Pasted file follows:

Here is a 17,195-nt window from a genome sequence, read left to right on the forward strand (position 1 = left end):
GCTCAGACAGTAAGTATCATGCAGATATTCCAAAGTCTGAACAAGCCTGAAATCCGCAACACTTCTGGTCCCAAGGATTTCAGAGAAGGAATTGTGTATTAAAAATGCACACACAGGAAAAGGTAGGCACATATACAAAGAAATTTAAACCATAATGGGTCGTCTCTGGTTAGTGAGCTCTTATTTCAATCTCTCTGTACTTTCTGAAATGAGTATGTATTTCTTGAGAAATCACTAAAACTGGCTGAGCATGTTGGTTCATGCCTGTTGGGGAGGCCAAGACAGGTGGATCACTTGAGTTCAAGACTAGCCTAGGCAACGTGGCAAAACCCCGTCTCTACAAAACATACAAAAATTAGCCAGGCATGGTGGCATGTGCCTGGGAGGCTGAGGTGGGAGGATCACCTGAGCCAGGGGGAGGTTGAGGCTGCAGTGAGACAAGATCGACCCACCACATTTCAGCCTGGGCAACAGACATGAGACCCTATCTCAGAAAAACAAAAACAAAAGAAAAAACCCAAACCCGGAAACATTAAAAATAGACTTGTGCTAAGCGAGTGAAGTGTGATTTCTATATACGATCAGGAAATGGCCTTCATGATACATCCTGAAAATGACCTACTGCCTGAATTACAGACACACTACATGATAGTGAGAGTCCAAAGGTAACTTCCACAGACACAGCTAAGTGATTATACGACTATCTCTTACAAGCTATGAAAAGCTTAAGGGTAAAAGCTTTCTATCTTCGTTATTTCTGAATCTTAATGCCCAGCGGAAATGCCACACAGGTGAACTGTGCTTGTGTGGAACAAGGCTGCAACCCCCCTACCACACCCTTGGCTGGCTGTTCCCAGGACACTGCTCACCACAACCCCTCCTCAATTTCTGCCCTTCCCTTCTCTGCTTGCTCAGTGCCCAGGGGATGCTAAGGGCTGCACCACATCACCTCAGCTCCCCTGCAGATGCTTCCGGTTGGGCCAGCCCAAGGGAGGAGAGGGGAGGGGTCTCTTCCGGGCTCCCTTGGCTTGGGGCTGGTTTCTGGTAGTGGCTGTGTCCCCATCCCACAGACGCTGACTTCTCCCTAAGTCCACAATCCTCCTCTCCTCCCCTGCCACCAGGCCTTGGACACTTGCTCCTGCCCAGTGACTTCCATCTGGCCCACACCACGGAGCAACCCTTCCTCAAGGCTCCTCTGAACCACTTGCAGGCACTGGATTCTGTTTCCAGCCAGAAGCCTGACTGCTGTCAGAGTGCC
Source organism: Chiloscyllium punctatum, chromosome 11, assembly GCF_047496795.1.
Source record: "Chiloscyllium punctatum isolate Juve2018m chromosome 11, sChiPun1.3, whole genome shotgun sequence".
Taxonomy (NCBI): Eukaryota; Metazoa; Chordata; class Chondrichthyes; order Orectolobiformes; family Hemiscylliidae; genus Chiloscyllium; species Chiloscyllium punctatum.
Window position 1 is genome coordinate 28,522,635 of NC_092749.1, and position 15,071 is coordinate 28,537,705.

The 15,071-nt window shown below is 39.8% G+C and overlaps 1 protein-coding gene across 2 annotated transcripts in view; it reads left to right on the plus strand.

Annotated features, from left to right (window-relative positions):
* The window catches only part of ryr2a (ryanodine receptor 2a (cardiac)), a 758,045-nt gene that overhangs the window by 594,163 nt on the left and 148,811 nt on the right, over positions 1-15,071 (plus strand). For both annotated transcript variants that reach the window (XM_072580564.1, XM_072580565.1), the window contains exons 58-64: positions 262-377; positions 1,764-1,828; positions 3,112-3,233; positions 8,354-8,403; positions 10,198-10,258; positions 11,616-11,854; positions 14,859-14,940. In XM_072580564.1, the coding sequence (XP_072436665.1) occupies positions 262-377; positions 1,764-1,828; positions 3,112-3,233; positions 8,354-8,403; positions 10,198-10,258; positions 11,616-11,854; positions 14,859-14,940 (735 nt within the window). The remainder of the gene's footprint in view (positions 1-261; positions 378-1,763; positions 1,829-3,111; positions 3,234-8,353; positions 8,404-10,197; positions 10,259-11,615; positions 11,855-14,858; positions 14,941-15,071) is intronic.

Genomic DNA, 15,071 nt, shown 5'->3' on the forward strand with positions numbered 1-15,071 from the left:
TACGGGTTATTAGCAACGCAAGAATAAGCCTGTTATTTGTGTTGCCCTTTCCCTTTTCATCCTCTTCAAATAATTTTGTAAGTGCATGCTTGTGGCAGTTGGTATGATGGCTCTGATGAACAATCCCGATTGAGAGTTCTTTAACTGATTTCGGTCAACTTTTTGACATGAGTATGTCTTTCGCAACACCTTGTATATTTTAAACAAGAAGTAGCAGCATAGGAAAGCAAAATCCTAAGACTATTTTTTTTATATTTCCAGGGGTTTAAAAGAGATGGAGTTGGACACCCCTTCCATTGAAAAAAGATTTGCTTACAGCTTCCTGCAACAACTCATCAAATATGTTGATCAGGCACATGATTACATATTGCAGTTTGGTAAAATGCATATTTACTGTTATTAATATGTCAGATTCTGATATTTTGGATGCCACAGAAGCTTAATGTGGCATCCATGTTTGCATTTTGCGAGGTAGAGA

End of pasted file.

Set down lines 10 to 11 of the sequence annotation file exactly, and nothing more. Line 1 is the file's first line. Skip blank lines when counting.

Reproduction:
Genomic DNA, 15,071 nt, shown 5'->3' on the forward strand with positions numbered 1-15,071 from the left:
TACGGGTTATTAGCAACGCAAGAATAAGCCTGTTATTTGTGTTGCCCTTTCCCTTTTCATCCTCTTCAAATAATTTTGTAAGTGCATGCTTGTGGCAGTTGGTATGATGGCTCTGATGAACAATCCCGATTGAGAGTTCTTTAACTGATTTCGGTCAACTTTTTGACATGAGTATGTCTTTCGCAACACCTTGTATATTTTAAACAAGAAGTAGCAGCATAGGAAAGCAAAATCCTAAGACTATTTTTTTTATATTTCCAGGGGTTTAAAAGAGATGGAGTTGGACACCCCTTCCATTGAAAAAAGATTTGCTTACAGCTTCCTGCAACAACTCATCAAATATGTTGATCAGGCACATGATTACATATTGCAGTTTGGTAAAATGCATATTTACTGTTATTAATATGTCAGATTCTGATATTTTGGATGCCACAGAAGCTTAATGTGGCATCCATGTTTGCATTTTGCGAGGTAGAGA